WebStorm has a big win here for me. You can select code and create Live Templates. The Live Templates are edited in a GUI and it looks much closer to code and is easier to copy and paste. You can also create new files based on Live Templates. Editing snippets in VS Code I found rather clunky as I believe you have to edit a JSON file and convert indentation to use /t for tabs.

WebStorm is based on Velocity templates and VS Code an adaptation of TextMate snippets.


Both tools support Emmet (a system for quick creation of tags). One thing I found useful in WebStorm is being able to modify the Emmet trigger, as it was interfering with my snippets trigger.

WebStorm Emmet works with JSX/TSX and I believe also in VS Code.


I get the feeling WebStorm has more options for formatting/reformatting code (choosing ’ or ” in languages, reformatting, etc), but VS Code has been adding more of these lately, so it is worth comparing to see if you can configure the setup how you prefer.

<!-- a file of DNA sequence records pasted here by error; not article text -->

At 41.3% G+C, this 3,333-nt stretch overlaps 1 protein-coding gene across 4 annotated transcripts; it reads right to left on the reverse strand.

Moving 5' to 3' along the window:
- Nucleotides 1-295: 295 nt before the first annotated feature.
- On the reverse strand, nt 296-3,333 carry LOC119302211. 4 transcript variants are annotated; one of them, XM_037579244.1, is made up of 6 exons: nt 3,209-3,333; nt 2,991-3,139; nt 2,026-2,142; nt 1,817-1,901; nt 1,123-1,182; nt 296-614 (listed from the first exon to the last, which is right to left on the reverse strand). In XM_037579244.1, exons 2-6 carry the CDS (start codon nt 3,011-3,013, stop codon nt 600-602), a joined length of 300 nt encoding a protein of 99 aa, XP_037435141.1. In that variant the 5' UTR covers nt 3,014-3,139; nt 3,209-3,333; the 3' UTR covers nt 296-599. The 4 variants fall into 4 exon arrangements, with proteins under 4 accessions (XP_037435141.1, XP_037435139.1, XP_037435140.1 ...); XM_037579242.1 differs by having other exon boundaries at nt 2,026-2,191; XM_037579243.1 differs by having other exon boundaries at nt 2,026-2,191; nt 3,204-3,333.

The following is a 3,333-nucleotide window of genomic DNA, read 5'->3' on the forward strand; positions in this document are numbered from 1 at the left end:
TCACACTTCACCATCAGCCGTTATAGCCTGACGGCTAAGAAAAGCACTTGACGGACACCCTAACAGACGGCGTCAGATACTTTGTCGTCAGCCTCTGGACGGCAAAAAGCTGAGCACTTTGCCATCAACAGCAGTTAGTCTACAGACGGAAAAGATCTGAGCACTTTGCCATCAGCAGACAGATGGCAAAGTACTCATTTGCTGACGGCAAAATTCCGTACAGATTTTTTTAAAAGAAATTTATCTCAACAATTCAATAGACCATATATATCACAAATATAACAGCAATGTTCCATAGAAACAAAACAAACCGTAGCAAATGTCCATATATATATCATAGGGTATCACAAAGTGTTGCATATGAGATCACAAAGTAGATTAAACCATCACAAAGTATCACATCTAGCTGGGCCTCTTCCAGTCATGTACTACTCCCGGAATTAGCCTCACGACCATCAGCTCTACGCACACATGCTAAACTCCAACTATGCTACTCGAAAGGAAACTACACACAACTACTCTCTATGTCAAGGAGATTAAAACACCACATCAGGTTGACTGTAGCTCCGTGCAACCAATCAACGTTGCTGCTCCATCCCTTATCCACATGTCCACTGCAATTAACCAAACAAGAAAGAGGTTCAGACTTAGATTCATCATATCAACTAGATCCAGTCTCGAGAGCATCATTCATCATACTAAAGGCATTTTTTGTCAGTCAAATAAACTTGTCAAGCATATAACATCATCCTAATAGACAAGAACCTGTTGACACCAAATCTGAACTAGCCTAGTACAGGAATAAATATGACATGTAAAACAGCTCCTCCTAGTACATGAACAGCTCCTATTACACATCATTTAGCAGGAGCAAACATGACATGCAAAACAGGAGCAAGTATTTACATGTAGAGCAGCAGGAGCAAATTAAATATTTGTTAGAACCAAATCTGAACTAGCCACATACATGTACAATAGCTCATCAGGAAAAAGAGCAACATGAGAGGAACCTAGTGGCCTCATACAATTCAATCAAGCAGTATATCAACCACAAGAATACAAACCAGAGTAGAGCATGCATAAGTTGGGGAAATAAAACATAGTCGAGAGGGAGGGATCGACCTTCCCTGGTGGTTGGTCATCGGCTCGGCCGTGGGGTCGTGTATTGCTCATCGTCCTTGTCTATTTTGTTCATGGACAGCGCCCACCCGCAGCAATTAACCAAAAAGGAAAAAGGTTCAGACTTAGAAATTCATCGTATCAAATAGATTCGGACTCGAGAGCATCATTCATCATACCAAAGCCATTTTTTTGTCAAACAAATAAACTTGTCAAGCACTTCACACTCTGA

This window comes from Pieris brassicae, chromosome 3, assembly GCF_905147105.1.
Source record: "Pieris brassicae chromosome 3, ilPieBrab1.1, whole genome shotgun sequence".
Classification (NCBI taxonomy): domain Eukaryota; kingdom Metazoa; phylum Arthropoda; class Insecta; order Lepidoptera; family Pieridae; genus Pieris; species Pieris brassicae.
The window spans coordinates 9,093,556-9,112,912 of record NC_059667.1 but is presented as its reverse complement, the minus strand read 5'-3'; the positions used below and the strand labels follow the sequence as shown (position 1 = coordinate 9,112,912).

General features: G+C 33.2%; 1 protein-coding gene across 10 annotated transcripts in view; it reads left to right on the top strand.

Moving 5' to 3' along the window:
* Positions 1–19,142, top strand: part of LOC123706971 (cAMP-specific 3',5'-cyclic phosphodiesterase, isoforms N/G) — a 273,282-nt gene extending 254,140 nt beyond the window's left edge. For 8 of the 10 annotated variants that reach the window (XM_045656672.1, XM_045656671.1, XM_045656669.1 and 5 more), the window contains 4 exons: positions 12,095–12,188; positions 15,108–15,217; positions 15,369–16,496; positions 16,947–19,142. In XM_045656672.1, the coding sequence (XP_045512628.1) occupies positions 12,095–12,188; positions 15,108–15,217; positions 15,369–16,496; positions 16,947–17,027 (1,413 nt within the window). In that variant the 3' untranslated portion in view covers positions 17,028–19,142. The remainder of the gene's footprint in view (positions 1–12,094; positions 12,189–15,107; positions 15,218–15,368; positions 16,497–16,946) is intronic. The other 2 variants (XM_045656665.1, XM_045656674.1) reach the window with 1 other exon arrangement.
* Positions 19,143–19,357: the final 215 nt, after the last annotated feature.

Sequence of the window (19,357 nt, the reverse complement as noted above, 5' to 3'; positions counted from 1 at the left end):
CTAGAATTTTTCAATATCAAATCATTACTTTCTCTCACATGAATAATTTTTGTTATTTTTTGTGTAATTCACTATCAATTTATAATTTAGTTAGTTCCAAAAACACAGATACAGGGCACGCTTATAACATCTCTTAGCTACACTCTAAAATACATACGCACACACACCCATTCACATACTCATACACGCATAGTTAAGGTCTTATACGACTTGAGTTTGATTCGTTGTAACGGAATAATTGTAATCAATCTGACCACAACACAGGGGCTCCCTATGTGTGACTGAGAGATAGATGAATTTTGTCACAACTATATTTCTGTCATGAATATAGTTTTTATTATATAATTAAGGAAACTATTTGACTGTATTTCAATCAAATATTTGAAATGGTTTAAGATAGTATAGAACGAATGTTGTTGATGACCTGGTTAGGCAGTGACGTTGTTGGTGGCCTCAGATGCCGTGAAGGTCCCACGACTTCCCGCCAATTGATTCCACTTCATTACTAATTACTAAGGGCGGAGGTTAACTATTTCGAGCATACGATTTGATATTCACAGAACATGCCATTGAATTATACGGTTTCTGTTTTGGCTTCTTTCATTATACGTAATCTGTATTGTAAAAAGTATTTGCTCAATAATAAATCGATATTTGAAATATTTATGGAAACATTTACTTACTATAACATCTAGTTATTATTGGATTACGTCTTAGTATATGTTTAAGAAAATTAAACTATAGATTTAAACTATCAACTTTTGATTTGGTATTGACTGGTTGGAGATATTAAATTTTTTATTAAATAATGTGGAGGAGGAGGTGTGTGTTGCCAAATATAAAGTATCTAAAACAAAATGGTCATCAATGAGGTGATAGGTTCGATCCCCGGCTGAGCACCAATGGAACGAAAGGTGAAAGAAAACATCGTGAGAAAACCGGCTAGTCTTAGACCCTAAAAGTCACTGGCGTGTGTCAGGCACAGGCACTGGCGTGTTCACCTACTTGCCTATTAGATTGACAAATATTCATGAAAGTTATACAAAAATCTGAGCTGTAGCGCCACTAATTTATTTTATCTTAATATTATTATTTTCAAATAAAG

Both have some support for Markdown. One issue I found was WebStorm has no setting for word wrap on markdown files, see StackOverflow

Running npm Scripts

I quite like the built in WebStorm npm window that allows you to quickly run scripts in WebStorm via the GUI.

VS Code has an npm extension that can run npm scripts via a shortcut.


Generally I prefer WebStorm for larger projects and coding. I have used IntelliJ around the time if first came out and have found JetBrains products very impressive. VS Code I find great for quick browsing. I think Microsoft are doing a fantastic job as they add features at what I feel is an impressive rate.

At the moment, I think people who like GUIs, extra guidance and more features are probably going to be more comfortable with WebStorm. VS Code will be attractive to people who prioritise speed, editing config files and free and open source software.

I feel these are both great products and definitely worth checking out to see if they work for you. WebStorm has trial and early access versions and VS Code is free, so it is easy to try either. It will be interesting to see how they develop in the future.